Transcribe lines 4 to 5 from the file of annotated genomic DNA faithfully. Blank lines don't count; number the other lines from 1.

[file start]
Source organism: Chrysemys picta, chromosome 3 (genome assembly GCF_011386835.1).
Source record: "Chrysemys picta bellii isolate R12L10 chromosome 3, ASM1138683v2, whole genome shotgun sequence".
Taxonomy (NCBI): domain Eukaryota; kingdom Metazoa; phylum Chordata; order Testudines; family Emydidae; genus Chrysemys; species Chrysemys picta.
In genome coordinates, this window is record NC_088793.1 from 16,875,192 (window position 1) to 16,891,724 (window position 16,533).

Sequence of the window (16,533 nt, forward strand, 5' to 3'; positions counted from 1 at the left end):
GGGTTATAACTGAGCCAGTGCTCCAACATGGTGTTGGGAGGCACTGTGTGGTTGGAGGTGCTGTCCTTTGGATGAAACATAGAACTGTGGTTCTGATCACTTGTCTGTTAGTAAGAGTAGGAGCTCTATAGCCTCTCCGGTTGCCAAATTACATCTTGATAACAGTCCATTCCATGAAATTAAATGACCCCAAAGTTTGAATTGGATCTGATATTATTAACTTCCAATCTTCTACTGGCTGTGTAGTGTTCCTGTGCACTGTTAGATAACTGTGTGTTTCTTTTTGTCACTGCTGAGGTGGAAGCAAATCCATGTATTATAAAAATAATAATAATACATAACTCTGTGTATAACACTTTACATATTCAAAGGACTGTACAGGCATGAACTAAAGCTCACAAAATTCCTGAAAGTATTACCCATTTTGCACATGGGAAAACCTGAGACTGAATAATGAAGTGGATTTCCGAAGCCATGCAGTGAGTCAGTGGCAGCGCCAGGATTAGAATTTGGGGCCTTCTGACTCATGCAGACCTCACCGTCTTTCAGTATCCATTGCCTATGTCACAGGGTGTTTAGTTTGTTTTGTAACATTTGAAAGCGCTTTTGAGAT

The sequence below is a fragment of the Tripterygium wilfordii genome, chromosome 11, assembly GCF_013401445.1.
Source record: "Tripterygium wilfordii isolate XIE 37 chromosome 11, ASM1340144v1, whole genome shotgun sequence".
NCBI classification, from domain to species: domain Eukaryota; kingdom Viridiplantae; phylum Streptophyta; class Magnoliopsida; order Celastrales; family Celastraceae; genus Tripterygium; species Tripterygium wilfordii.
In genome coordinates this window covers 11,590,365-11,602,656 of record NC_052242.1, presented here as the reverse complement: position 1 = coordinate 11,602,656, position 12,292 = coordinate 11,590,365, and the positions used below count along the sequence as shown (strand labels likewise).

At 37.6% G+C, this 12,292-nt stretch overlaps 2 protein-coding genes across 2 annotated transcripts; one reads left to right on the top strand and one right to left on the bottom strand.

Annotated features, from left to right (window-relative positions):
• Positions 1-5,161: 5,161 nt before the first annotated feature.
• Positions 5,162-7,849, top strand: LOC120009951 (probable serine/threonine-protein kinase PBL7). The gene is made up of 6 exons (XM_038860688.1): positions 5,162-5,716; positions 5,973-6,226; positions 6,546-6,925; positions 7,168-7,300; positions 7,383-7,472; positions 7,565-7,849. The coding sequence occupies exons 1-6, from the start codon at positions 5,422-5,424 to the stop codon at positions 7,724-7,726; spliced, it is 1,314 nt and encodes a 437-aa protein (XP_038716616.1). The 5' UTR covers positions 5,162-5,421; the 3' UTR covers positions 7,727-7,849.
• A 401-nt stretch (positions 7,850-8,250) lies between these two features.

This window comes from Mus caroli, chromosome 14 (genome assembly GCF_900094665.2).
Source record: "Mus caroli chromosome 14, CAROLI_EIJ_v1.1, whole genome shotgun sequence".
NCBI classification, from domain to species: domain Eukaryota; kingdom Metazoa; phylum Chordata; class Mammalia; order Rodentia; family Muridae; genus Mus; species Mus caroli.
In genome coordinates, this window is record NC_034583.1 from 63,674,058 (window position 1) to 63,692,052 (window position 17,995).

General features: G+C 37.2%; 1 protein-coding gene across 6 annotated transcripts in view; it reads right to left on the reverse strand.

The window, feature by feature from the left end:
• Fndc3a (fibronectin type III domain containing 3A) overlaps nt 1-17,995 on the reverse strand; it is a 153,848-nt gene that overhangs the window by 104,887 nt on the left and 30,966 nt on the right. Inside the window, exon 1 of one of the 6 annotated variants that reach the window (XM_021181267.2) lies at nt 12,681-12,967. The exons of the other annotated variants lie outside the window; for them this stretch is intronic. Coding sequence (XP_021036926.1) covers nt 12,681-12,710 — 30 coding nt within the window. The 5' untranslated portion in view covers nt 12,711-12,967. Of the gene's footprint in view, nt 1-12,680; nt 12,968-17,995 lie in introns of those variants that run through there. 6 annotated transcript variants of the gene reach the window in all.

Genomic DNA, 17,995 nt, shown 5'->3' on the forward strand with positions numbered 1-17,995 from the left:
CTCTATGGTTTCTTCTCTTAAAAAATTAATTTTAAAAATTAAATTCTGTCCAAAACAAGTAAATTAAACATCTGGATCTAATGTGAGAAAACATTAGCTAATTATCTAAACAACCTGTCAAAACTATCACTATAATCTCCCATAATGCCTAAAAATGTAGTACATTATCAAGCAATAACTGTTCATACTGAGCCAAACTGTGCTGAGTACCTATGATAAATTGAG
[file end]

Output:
In genome coordinates, this window is record NC_088793.1 from 16,875,192 (window position 1) to 16,891,724 (window position 16,533).

Sequence of the window (16,533 nt, forward strand, 5' to 3'; positions counted from 1 at the left end):